I have lived in a city that has made it’s name on entrepreneurship and arts in Austin.

I have helped and supported entrepreneurs in their quest to build products in DC and find ways of succeeding both with and without investment money.

Moving Back to Baltimore

For some weeks now, I’ve made it clear that I’ve decided to move back from Austin to Baltimore. In 2008, I left Baltimore because I saw awesome things developing in technology in DC. At the time, there were guys like Peter Corbett who was just beginning to do technology advocacy work in the Nation’s Capital. By 2009, iStrategyLabs would launch the first Apps for Democracy contest that challenged contestants to create web and mobile applications with civic intent. That would morph into similar contest like Apps for America, etc.

You would also see some organizations that would flare out dramatically because of business model, ideas, weak leadership, lack of community involvement, etc.

I would then move to Austin where I would see a city immersed in technology. Lots of money flowing. Lots of incubator action, such as the products and entrepreneurs who would be graduated from the Capital Factory incubator. I would see ATX Startup Crawl occur several times a year as guests would have the opportunity to move around town and visit some of the great startups like TabbedOut, InfoChimps, uShip and more. Thousands of people would come through these offices and see the great technologies and ideas being built, all while enjoying local Texas beers and eats.

I would see awesome projects like We Are Austin Tech highlight influencers in that community (including myself) come up.

And I watched Baltimore grow as a technology community to the point where DC entrepreneurs started paying attention to their up and coming little brother 45 mins up I-95. I watched from afar as Dave Troy would put his heart and soul into building Baltimore as a center of entrepreneurship and tech. I’d watch as Greg Cangialosi would build his Blue Sky Factory marketing firm out and have a successful acquisition, all while continuing to personally invest more in the Baltimore scene.

I even watched great tragedies like the systematic destruction of Advertising.com by Aol.

I watched this all over the last 4 years and realized Baltimore was coming into it’s own. It had successes. It had failures. It had investors. It had bootstrap. It’s still not entirely cohesive, but from my seat, it looks promising.

So I’ve decided to move back to my home and put my money where my mouth is and see if I can take what I’ve gleaned from DC and Austin and apply it here in Baltimore. I may be one of those failures. Or I may not be, but I’ve got to try.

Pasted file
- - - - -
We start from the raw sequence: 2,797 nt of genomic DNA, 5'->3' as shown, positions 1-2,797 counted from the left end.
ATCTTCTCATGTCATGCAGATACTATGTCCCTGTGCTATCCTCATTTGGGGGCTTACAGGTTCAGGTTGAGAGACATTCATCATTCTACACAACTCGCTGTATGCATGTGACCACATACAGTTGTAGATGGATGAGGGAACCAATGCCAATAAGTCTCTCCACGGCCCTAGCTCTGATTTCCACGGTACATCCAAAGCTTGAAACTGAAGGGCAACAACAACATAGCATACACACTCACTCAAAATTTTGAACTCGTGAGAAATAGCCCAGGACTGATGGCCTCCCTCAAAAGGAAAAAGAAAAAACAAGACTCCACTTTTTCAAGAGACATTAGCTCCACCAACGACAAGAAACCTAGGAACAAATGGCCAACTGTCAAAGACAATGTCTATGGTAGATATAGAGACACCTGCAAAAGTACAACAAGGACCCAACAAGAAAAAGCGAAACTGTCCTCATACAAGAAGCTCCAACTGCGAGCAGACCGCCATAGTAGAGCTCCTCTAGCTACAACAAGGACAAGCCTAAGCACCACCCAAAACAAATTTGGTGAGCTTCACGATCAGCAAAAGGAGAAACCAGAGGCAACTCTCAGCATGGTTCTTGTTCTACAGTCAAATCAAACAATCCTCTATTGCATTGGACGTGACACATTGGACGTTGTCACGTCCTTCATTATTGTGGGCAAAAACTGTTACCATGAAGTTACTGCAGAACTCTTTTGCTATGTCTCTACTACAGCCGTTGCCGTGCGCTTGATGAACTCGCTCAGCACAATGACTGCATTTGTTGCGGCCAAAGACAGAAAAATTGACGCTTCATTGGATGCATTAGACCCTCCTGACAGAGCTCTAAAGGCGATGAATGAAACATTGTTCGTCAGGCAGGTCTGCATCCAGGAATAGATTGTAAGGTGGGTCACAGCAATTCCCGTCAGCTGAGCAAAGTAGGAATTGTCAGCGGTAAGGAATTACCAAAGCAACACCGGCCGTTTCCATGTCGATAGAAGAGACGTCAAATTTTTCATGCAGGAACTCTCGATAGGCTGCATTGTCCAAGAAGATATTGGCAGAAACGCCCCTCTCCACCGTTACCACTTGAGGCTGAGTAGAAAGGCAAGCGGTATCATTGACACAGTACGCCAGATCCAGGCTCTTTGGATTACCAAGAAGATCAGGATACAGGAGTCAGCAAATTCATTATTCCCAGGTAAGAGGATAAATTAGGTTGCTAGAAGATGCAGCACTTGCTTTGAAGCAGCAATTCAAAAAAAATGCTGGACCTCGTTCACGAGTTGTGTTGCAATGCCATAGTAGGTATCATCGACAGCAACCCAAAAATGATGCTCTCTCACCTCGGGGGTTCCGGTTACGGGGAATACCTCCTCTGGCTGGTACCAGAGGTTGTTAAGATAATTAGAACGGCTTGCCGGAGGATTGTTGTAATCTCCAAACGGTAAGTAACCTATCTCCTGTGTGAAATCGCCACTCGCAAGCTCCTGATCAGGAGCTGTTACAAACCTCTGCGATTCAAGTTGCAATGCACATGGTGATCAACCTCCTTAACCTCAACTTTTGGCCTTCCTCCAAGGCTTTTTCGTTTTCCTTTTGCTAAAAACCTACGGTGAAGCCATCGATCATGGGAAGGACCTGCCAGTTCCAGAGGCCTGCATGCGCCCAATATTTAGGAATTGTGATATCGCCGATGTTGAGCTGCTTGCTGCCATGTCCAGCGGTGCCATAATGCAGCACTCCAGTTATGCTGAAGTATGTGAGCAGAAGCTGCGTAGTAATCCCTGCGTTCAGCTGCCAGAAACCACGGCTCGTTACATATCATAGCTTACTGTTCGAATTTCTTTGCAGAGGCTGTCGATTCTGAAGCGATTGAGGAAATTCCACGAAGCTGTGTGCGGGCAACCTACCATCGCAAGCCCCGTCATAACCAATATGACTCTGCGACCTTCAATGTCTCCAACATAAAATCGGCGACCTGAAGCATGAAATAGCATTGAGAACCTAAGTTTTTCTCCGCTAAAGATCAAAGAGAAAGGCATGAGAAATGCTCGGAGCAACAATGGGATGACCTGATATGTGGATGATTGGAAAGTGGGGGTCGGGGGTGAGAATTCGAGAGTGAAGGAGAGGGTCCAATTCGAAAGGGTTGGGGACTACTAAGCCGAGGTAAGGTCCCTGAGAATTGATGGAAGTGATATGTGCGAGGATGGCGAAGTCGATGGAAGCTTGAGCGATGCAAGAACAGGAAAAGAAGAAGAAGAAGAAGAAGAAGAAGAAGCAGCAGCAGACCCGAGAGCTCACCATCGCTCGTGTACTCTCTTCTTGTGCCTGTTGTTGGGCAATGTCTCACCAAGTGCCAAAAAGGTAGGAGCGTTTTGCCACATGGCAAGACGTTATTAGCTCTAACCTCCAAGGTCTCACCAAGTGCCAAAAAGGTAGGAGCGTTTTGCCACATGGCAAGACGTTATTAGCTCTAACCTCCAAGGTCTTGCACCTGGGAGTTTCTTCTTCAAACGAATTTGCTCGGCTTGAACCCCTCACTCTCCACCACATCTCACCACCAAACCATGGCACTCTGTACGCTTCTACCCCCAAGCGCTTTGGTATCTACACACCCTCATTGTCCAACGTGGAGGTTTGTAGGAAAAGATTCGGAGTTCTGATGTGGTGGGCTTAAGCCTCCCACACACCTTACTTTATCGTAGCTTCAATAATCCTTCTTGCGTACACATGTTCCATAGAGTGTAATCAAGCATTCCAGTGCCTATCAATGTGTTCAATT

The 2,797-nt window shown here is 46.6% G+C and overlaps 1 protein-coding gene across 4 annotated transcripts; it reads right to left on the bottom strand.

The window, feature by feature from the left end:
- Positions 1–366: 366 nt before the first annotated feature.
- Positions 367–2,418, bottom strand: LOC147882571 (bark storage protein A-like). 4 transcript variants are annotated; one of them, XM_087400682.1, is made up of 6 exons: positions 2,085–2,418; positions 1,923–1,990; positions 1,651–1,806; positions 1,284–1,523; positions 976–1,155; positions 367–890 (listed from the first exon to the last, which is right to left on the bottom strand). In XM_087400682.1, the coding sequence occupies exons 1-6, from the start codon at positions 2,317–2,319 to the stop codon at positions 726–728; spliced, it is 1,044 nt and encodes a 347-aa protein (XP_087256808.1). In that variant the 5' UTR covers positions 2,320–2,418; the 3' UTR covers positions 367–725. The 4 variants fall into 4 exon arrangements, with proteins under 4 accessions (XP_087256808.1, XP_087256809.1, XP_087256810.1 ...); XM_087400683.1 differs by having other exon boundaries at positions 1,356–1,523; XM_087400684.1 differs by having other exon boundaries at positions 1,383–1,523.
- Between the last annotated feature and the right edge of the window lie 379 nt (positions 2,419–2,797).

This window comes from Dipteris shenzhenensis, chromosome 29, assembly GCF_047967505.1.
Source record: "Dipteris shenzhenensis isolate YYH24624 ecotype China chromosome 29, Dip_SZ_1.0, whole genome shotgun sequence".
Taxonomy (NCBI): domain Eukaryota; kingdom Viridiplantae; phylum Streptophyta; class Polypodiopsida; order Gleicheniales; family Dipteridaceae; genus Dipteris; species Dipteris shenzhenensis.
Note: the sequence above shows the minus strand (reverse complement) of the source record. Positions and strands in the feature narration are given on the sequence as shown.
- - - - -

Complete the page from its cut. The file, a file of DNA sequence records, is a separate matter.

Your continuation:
What Makes a Successful Community?

In the last few weeks, I’ve had several conversations with Baltimore business owners and entrepreneurs, and I’m finding a common question and point of discussion: What makes a successful community? The answers and opinions are intriguing. Again, I can’t say my opinion carries any authority. What I can say, however, is I’ve been in a bunch of communities and witnessed elements of success.

Some folks think a successful business community requires investors who are willing to commit their time and money. Anyone who has gone through the fundraising process knows that hands on investors are the best kind. If a VC or Angel investor can help a portfolio company supplement resources (human capital or otherwise) through their network, they bring quite a bit of upside to a startup. Investors who wire money and never pay attention to their portfolio companies, expecting the founders to execute according to plan, are in my opinion bad investors.

So in this light, some entrepreneurs here in Baltimore find the lack of investment money or engaged investors as detrimental to the community.

On the flip side of the coin, some entrepreneurs seem to be thinking that the mark of a good startup community is going to be in the number of entrepreneurs who are able to successfully bootstrap. There is some validity to this claim as well. The more you can do on your own, the less of your company you’re giving away (as I noted in the “Valleyboys” segment of this article a few weeks ago).

However, there is also value in bootstrapping and taking money, if the situation is right.

Other folks I’ve talked to feels the value is in the number of people attend professional meetups compounded by the sheer number of meetups. In Austin, we have a vibrant meetup community. From the Austin WordPress meetup to Austin on Rails to Austin Lean Startup to Refresh Austin and the list goes on.

My opinion is that a city startup community is built on all these things. It’s not money, really. Money will follow success. Perhaps Baltimore needs to have an IPO or high profile acquisition that allows the company to continue to operate and hire in Baltimore to put them on the map and in the conversation. I don’t really think it’s that, per se, but that certainly helps.

It would help if the State of Maryland was more business-friendly to small businesses, as Texas is. People come to Texas, and more specifically Austin, from California and New York because the environment is notably friendly to small business. More business would be created in Maryland with better business policy. It might even attract out of state growth.

Beyond that though, meetups are important but meetups don’t create value if the conversations end at the meetup. The idea of building something – a prototype – as you might get out of a Startup Weekend is good… if it continues afterwards from prototype to business product.

But I think the biggest thing that makes community grow is collaboration and the willing to share ideas without being defensive, sharing resources without being possessive, sharing physical space without being prohibitive. It takes more that an entrepreneurs flying solo behind his Macbook Pro in a coffee shop, but it takes less than structured office space with prohibitive managerial org charts.

It doesn’t take sacrificing lifestyle on the altar of work, but it does take entrepreneurs willing to gut out ideas by working with other entrepreneurs and customers and transparently sharing war stories of success and failure while helping to mentor others new to the space.

It does takes the karmaic “pay it forward” approach without fiefdoms and regional rivalries to ensure that a rising tide raises all ships. What you put in to other companies you have no direct stake in, but can help with informal advice (when solicited) makes for a circle of life that encourages a community to exceed expectations and move from one level to the next. Mentorship is not an ROI term, but it is critical to the ecosystem.

Am I off-base in my thinking here?